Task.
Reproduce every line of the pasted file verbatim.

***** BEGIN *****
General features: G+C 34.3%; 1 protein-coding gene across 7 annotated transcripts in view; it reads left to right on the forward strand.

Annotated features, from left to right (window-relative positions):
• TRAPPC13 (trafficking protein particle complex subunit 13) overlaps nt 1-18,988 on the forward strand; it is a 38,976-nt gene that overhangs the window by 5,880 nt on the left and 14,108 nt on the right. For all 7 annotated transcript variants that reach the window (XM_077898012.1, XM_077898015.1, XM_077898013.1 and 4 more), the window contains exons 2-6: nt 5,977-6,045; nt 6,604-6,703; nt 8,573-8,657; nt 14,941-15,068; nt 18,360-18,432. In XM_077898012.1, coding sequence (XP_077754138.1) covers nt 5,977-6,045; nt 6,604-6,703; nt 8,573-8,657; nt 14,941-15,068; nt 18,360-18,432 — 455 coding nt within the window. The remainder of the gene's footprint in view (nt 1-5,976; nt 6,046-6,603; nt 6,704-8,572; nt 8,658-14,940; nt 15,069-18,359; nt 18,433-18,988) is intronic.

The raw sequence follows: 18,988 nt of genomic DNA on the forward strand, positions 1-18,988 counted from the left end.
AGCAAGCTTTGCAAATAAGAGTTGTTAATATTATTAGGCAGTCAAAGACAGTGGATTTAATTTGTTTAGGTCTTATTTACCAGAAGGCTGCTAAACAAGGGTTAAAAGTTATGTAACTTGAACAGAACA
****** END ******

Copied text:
General features: G+C 34.3%; 1 protein-coding gene across 7 annotated transcripts in view; it reads left to right on the forward strand.

Annotated features, from left to right (window-relative positions):
• TRAPPC13 (trafficking protein particle complex subunit 13) overlaps nt 1-18,988 on the forward strand; it is a 38,976-nt gene that overhangs the window by 5,880 nt on the left and 14,108 nt on the right. For all 7 annotated transcript variants that reach the window (XM_077898012.1, XM_077898015.1, XM_077898013.1 and 4 more), the window contains exons 2-6: nt 5,977-6,045; nt 6,604-6,703; nt 8,573-8,657; nt 14,941-15,068; nt 18,360-18,432. In XM_077898012.1, coding sequence (XP_077754138.1) covers nt 5,977-6,045; nt 6,604-6,703; nt 8,573-8,657; nt 14,941-15,068; nt 18,360-18,432 — 455 coding nt within the window. The remainder of the gene's footprint in view (nt 1-5,976; nt 6,046-6,603; nt 6,704-8,572; nt 8,658-14,940; nt 15,069-18,359; nt 18,433-18,988) is intronic.

The raw sequence follows: 18,988 nt of genomic DNA on the forward strand, positions 1-18,988 counted from the left end.
AGCAAGCTTTGCAAATAAGAGTTGTTAATATTATTAGGCAGTCAAAGACAGTGGATTTAATTTGTTTAGGTCTTATTTACCAGAAGGCTGCTAAACAAGGGTTAAAAGTTATGTAACTTGAACAGAACA